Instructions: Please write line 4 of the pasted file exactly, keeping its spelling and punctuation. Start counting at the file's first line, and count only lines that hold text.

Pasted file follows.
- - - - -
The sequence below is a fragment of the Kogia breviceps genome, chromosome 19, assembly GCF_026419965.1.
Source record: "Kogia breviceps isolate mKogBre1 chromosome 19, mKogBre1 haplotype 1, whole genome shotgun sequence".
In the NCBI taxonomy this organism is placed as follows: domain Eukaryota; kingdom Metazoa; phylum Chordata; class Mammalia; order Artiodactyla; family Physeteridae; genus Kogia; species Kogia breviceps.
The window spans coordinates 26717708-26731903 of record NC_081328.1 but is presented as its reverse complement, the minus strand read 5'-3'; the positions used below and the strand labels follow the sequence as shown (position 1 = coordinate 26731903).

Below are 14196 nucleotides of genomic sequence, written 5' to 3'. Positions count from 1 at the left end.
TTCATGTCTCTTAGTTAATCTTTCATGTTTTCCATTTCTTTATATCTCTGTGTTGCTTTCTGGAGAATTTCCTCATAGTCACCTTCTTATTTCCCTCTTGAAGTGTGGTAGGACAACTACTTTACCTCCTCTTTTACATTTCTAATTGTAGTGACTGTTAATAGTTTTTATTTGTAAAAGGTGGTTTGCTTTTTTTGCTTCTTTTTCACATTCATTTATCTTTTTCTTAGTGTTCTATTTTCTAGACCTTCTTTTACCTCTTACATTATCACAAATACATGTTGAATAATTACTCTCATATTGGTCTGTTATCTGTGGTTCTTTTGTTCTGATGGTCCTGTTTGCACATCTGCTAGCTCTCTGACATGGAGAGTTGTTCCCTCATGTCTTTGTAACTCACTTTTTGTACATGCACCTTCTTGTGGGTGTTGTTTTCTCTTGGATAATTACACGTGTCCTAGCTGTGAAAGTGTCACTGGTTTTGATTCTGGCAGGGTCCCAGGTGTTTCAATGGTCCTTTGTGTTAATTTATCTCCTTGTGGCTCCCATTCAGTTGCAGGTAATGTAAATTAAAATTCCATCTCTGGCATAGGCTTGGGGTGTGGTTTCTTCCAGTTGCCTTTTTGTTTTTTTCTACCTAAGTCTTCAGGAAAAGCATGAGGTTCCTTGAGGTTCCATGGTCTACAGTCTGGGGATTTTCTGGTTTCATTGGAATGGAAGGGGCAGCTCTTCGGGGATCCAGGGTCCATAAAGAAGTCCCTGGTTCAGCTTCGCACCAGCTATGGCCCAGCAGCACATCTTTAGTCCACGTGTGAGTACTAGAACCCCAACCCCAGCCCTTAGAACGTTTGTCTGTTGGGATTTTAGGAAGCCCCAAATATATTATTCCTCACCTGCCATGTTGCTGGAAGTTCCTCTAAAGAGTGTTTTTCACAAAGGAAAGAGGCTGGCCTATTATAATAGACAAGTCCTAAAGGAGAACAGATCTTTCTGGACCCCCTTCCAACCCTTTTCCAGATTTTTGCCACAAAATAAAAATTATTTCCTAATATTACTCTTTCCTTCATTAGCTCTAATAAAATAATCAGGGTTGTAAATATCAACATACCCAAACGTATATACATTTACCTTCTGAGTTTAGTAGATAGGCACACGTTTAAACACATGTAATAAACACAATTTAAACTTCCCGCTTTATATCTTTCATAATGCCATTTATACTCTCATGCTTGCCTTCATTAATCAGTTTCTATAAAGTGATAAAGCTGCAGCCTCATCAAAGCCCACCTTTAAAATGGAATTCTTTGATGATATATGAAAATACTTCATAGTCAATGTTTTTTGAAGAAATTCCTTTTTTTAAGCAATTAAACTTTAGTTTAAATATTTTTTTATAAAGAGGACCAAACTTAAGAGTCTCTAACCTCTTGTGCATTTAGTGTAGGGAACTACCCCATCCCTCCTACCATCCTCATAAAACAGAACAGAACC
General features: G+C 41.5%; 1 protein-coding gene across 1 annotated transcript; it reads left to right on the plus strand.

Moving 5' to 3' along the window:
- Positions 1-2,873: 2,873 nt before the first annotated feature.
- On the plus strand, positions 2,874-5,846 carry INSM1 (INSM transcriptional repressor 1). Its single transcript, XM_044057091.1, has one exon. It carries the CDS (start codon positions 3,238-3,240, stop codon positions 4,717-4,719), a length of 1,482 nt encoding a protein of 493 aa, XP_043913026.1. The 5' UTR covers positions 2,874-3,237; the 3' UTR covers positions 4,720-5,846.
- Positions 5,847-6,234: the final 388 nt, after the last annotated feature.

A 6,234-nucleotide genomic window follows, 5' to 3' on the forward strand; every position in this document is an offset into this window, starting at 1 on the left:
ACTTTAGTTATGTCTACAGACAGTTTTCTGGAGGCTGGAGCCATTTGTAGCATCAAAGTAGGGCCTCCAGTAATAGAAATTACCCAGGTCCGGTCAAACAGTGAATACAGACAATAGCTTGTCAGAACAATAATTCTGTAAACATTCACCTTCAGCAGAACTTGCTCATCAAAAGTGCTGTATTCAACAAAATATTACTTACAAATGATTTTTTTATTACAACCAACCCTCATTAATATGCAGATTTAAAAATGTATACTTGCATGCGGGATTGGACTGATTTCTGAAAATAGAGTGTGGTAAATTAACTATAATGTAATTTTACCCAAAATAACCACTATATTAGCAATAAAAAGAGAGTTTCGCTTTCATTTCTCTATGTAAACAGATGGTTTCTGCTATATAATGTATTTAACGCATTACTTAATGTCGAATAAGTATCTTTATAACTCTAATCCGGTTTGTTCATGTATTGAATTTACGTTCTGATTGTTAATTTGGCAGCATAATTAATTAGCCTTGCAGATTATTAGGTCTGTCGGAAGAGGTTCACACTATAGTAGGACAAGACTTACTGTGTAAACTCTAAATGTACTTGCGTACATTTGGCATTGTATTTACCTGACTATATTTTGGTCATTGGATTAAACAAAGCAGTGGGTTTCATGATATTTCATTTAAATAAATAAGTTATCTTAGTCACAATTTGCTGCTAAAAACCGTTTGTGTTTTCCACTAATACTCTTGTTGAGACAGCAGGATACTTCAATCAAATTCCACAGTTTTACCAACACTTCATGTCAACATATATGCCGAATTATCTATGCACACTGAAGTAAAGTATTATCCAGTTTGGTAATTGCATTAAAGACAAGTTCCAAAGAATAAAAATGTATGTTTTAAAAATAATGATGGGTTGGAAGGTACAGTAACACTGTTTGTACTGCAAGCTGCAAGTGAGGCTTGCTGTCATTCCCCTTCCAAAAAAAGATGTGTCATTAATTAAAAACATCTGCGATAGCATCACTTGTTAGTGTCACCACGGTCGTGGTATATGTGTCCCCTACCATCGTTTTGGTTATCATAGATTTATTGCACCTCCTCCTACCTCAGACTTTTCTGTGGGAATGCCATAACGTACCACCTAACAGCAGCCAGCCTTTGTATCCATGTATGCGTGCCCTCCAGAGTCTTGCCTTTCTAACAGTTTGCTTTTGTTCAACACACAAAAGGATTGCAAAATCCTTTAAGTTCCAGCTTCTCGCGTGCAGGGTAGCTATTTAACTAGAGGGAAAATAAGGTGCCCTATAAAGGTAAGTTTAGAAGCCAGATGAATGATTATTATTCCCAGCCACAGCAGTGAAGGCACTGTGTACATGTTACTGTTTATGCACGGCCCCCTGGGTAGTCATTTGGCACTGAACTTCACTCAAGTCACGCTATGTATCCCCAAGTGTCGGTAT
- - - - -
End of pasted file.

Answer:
The window spans coordinates 26717708-26731903 of record NC_081328.1 but is presented as its reverse complement, the minus strand read 5'-3'; the positions used below and the strand labels follow the sequence as shown (position 1 = coordinate 26731903).